There is a famous episode (often cited by the Holy Father) illustrating the devotion to the Eucharist in the early Church. In the year 304, a group of Christians from the town of Abitinia in North Africa gathered on Sunday, in defiance of orders from Emperor Diocletian, for the celebration of Mass. They were “caught” and promptly hauled into court. When asked why they disobeyed, one of the worshippers, Emeritus, gave this simple and profound answer: “Sine Dominico non possumus” (“Without the Lord’s thing, we cannot …”). Emeritus and 48 others eventually died martyrs’ deaths because they simply could not live without the “Lord’s thing,” that is, without the Eucharist.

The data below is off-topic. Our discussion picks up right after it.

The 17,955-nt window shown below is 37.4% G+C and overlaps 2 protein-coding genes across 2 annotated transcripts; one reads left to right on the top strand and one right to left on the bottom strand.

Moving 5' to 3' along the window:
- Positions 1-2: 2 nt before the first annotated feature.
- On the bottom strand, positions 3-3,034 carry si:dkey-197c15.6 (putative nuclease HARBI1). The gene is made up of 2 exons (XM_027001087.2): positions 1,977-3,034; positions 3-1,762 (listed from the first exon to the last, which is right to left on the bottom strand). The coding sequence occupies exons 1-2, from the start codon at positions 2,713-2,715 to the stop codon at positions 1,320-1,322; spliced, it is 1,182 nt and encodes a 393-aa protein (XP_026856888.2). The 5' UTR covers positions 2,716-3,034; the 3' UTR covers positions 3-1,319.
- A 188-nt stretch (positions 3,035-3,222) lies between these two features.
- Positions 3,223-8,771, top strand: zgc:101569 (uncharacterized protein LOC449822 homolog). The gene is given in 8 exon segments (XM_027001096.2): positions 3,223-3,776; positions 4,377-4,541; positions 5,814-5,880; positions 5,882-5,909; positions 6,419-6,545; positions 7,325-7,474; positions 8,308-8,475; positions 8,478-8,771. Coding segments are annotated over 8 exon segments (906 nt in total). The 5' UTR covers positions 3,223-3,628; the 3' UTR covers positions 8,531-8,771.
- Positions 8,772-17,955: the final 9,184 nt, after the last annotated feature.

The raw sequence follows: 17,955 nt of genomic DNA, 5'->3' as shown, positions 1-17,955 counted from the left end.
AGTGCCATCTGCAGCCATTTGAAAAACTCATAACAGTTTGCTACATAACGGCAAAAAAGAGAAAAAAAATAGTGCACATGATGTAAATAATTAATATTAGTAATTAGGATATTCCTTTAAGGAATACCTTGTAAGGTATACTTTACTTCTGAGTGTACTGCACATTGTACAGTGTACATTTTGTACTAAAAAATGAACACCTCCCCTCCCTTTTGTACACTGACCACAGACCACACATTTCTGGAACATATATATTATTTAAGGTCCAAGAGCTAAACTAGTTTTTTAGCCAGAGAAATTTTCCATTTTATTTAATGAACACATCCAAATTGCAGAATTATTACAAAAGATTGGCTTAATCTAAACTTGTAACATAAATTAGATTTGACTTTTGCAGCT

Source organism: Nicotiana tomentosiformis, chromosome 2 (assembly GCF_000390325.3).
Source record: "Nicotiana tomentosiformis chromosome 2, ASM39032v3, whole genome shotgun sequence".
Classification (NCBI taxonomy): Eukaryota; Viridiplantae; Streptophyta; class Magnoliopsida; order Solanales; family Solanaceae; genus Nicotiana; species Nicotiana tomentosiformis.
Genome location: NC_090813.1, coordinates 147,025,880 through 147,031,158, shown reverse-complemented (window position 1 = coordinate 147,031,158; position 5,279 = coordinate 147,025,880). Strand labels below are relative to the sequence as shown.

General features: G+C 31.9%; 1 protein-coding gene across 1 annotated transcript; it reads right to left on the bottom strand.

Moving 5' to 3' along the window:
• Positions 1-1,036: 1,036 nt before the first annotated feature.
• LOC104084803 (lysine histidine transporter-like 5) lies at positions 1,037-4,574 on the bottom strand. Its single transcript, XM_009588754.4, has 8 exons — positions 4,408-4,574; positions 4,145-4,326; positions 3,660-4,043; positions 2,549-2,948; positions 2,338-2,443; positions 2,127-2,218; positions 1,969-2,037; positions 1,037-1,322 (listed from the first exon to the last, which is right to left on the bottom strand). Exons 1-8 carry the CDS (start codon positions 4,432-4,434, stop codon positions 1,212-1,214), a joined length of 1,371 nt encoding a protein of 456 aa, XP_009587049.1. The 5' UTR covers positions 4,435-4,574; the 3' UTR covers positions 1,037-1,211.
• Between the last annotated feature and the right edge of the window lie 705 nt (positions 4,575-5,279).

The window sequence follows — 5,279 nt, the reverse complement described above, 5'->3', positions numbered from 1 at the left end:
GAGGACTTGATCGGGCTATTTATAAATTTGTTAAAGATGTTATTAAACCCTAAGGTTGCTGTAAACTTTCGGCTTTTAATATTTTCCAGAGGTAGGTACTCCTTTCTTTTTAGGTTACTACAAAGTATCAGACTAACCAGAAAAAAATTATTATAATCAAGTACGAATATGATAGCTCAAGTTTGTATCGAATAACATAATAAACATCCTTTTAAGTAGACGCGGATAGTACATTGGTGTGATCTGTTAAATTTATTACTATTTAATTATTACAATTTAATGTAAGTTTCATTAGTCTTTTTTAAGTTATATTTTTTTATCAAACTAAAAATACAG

A question naturally emerges: How did the Abitene martyrs come to regard the Eucharist as something they could not live without? How did it become for them, not just an external duty, but an inner necessity? The answer, briefly stated, is that they came to view the Eucharist much as the liturgy presents it to us tonight. They came to see the Eucharist as 1) freedom to worship, and 2) as power to serve. Read the rest of this entry »